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Ad Terras Per Aspera Transmissions from the Little Blue Marble 2015-01-02T02:53:22Z http://adterrasperaspera.com/blog/feed/atom/ WordPress Patrick McFarland http://adterrasperaspera.com <![CDATA[Stop XQuartz from showing icon in OSX Dock]]> http://adterrasperaspera.com/blog/?p=2279 2014-11-19T00:11:06Z 2014-11-19T00:11:06Z Edit /Applications/Utilities/XQuartz.app/Contents/Info.plist as root (ie, sudo vim in a terminal), and add the following key/value inside of <dict>:

<key>NSUIElement</key>
<string>1</string>

… and then restart XQuartz.

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0
Patrick McFarland http://adterrasperaspera.com <![CDATA[Features Safari needs to have to be considered as an everyday browser]]> http://adterrasperaspera.com/blog/?p=2175 2014-10-24T12:36:45Z 2013-11-08T01:37:58Z I’ve recently switched to Safari over Firefox to see how Safari has caught up using my Macbook Pro 13″ Retina. It came with OSX 10.8 and Safari 6, and I didn’t even bother trying out Safari, and Firefox was one of the first things I installed.

It does do many thing better than Firefox:

  • It renders text much better than Firefox on a Retina display. They’re different but neither is outright better on a non-Retina display. I’m pretty sure Firefox on OSX supports Retina, so I don’t know why the text rendering is inferior.
  • It uses less memory loading the same pages (Gmail, G+, HN, Reddit, Feedly, which comprise my daily viewing experience).
  • It supports ICCv4 color profiles, and supports per-monitor color profiles. Firefox only supports ICCv2 (most color profiling tools output either ICCv4 only, or ICCv4 by default and the option is hidden in the preferences), and it only uses the primary monitor profile instead of the profile for the monitor the window is currently on. Firefox really needs to fix this.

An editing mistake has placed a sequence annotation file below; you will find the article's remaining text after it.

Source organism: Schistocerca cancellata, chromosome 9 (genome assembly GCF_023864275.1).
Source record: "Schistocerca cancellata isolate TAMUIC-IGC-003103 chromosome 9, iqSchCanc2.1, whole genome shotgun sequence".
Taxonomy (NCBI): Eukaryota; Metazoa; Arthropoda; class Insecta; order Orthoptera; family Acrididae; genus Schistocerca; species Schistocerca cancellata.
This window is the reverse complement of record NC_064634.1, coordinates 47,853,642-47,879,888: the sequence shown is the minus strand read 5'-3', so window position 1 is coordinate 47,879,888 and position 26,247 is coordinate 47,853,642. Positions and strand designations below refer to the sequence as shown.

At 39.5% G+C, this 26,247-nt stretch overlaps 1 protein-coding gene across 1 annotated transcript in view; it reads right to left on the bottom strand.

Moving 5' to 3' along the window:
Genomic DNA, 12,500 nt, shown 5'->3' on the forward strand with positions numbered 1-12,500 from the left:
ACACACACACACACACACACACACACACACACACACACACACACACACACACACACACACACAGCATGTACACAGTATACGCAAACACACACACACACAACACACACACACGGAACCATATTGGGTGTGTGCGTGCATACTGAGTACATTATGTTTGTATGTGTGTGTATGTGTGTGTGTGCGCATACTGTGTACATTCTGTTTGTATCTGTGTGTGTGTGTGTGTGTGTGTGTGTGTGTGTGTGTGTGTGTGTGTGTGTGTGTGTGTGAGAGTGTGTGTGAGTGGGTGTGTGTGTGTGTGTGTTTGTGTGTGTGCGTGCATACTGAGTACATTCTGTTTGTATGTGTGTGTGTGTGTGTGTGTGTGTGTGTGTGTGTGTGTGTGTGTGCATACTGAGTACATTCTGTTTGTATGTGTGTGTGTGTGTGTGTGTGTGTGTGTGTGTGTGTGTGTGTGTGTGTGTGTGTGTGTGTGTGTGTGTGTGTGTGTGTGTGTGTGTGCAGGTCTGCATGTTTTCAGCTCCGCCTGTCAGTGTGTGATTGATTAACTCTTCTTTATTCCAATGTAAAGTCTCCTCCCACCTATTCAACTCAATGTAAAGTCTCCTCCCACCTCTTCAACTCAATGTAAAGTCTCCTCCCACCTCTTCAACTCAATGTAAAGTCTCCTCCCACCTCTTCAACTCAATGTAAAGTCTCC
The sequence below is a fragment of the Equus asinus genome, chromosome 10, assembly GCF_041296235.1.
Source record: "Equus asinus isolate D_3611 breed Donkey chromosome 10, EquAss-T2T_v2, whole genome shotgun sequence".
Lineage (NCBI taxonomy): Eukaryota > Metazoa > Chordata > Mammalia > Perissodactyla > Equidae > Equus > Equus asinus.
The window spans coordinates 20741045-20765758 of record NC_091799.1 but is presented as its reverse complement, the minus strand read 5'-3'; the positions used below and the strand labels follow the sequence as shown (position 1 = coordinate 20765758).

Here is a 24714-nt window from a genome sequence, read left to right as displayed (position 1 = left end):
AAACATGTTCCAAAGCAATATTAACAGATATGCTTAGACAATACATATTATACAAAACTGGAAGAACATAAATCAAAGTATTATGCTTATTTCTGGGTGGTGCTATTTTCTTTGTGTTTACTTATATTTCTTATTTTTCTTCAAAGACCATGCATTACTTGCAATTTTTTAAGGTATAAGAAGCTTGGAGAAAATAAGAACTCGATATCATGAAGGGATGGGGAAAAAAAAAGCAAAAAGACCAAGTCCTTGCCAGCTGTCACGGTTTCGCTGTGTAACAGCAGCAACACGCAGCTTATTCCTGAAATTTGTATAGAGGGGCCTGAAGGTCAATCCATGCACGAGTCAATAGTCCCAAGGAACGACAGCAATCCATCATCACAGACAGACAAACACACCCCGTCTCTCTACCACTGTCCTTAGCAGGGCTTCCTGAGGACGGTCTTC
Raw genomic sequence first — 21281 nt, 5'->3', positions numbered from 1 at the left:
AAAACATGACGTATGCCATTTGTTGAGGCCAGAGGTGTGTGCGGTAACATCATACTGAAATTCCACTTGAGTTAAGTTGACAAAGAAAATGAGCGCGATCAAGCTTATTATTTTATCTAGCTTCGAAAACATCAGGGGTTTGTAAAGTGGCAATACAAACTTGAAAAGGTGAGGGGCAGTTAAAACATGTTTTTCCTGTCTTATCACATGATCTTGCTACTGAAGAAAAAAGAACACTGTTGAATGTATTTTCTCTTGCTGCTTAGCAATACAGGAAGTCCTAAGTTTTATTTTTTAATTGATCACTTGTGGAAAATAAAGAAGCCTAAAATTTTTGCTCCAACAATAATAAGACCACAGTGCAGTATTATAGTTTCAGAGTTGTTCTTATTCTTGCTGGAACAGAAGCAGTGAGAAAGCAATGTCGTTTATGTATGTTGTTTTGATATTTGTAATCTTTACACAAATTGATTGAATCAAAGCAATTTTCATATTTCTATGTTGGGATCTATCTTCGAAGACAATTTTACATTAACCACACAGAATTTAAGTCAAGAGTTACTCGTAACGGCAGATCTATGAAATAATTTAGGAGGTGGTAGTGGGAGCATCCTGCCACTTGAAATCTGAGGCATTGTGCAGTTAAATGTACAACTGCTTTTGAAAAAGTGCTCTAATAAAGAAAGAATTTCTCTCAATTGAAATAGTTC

• It does seem to increase my battery life over Firefox.

It does things better than it used to:

  • It’s a lot faster than it used to be, especially with Javascript. Apple says it is faster than Firefox stable, but I can’t tell if it is faster than Firefox nightly (what I usually run) without benchmarking it. Firefox and Safari are now both fast enough with Javascript execution that I can’t tell the difference between the two.
  • It now supports session restore. I think this was added in Safari 6, but it was a long time sore point for Safari users and one of the reasons I never used Safari.

What it doesn’t do and shouldn’t leave up to extensions:

  • Lack of useful undo history. Safari 5 introduced undo close tab, but it still doesn’t have undo close window, or selectively undoing close tab/window out of your history. Plus, undo closed tab is bound to ctrl-z instead of ctrl-shift-t. There is no extension to fix this.
  • Does not pop up the URL at the bottom of the screen when hovering a link. I installed Ultimate Status Bar to add this
  • Keyword Search. Safari still lacks this, and I added Safari Omnikey to fill in the gap, however the Omnikey button must remain in the toolbar or it won’t function, cluttering your toolbar up.
    • Does not display Favicon on tab label.
    • Cannot position new tabs flexibly (such as at the end of the tab bar).
    • Does not focus last selected tab when closing a tab.
    • Minimum tab size is far too large.
    • Cannot maximize Safari

    These can be fixed by installing Glims, but I recommend if you use Glims on Safari 7 disable everything in Glims (in the Glims->General preferences panel) except “Other Tabs Improvements” and “Add Max Window Size Menu Option”, everything else conflicts with Safari 7’s built in functionality (but is still useful for earlier versions of Safari); look in the Glims->Tabs Misc preferences panel to enable Favicons, smaller tab sizes, focus last selected, and new tab position, and remember to turn off Glims’ ads in the Glims->Ads/Shopping preferences panel.

Apple could catch up to Firefox as a modern browser by implementing these features.

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0
Patrick McFarland http://adterrasperaspera.com <![CDATA[How to make the Insert/Help key emit Insert in iTerm2]]> http://adterrasperaspera.com/blog/?p=2166 2013-11-12T19:20:56Z 2013-08-29T06:58:59Z Go into iTerm2 preferences and go to the keys tab. Hit the + button at the bottom to add a new key. Press your Insert/Help key to set that as your shortcut key, then select Send Escape Sequence as your action, and set [2~ as your escape sequence.

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0
Patrick McFarland http://adterrasperaspera.com <![CDATA[Running DRM/DRI/Mesa/DDX/Xorg from git on Debian Sid]]> http://adterrasperaspera.com/blog/?p=1514 2014-01-05T12:55:03Z 2013-06-30T07:00:31Z A lot of the guides out there on how to build the entire X stack from scratch are missing steps or are only for part of the stack. This assumes you’re on Radeon, substitute appropriately for Intel or NVidia (download different driver, use different options with Mesa).